Finally, I look at promotions and direct mail programs. By utilizing the knowledge obtained from the analysis of your database, you can determine the best way to leverage that information for your promotions – making them focused, targeted, measurable and, ultimately, more profitable. What promotions are they doing and what are they trying to accomplish? Do the promotions make sense when looking at not only the market that they are in, but also with the information derived from the database? Direct mail programs are essential and will give you the best ROI of most marketing programs when focused on specific marketing strategies such as acquisition, retention and reactivation. Having a quality “mail partner” – one that understands these strategies and will work with you toward that goal – is key to your success. You can’t just throw free play at everything and call it good. You have to be targeted in your intentions. Without it, you will create an atmosphere of expectation with your guests. This can grow into a big problem and make your marketing efforts ineffective. For more information, read my article on Building Better Promotions.
Q: When you get hired by a casino that needs to bring up talented yet inexperienced staff, where do you start? Or if you are looking to identify talent, how do you do that?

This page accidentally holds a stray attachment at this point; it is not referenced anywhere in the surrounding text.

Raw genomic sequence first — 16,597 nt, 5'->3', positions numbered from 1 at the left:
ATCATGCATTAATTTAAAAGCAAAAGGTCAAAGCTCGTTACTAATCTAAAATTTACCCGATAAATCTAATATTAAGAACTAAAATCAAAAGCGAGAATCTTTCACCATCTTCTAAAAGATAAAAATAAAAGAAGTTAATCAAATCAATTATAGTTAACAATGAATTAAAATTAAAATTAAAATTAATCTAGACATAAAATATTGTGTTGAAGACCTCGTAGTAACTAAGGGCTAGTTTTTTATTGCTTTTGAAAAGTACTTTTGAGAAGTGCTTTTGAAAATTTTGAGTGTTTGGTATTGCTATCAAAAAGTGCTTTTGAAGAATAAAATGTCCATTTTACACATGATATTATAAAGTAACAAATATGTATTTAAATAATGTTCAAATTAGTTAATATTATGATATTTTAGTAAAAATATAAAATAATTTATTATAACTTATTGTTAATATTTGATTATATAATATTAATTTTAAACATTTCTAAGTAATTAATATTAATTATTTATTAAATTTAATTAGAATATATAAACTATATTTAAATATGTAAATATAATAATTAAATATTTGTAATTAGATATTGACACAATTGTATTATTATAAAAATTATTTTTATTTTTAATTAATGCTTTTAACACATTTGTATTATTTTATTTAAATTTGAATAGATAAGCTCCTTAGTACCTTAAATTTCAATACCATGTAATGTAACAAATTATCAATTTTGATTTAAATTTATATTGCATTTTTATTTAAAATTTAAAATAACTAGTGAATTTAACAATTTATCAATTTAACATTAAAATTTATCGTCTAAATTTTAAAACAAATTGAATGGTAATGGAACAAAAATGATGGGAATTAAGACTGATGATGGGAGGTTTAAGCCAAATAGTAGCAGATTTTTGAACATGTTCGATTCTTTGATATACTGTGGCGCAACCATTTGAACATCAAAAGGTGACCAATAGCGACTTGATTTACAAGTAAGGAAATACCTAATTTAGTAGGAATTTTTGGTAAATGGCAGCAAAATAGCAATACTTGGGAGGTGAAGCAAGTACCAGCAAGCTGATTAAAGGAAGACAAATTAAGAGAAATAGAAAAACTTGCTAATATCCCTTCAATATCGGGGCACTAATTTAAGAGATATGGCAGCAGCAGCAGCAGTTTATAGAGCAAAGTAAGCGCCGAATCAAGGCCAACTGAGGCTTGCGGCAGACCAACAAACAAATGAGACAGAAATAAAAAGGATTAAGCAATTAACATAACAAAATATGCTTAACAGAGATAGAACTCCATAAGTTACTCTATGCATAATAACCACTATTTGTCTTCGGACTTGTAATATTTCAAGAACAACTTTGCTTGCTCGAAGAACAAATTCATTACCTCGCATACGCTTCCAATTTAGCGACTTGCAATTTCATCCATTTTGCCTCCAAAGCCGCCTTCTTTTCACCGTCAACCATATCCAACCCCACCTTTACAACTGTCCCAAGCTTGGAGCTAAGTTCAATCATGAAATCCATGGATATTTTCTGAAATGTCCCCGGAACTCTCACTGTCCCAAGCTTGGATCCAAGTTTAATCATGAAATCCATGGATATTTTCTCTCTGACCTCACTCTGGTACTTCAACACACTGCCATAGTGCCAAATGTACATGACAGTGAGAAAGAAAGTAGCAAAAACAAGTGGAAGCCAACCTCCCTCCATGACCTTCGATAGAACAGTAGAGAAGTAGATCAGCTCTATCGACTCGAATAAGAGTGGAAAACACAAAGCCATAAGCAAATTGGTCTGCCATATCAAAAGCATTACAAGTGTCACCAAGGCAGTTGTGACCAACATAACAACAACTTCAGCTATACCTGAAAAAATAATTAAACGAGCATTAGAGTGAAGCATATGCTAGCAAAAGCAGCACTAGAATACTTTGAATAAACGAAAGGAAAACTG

I start with getting to know the team as a whole and individually. This may take time, but it is critical. I need to see where they are coming from and how each person fits into the team as a whole. I don’t really want to know what the boss’s opinion is of them; I would rather come in with a somewhat clean slate so I can evaluate their strengths and weaknesses, as well as the individual personalities, more effectively. I have seen many properties where the team has great potential, but because of a few personality conflicts (sometimes with an inexperienced manager), they are not succeeding. Once I have done this, it is easier to see their strengths, if anyone needs some additional attention or training, or who isn’t a good fit. This is especially crucial in Player Development. I have seen too many times management promote someone to PD because they seem “nice.” Nice people are great, but not always the person you want as a part of an elite sales team. See my article on Common Mistakes By New PD Managers.
Q: You’ve done work with organizations that have slot routes (i.e. at convenience marts and gas stations) and some with multiple small locations. How do you set up efficiencies?
While marketing strategies may be different depending on the individual market of each property, the foundation of policies, procedures and overall philosophy of the company needs to be clear and consistent. I create templates and processes for these types of things and, in some cases, create a central file located online so everyone has access. This also helps communication efforts, which almost always leads to improvement.
Q: Properties that have few amenities, how do you maximize what they do have?
Trust me – you don’t have to be a mega destination casino resort (or even a mid-sized one!) to offer your guests a memorable experience. All of those bells and whistles are great, but often, those types of amenities aren’t even what your guests are looking for! This question deserves an entire article, so please read No Amenities … No Problem! 5 Unique Ways to Win Over Guests.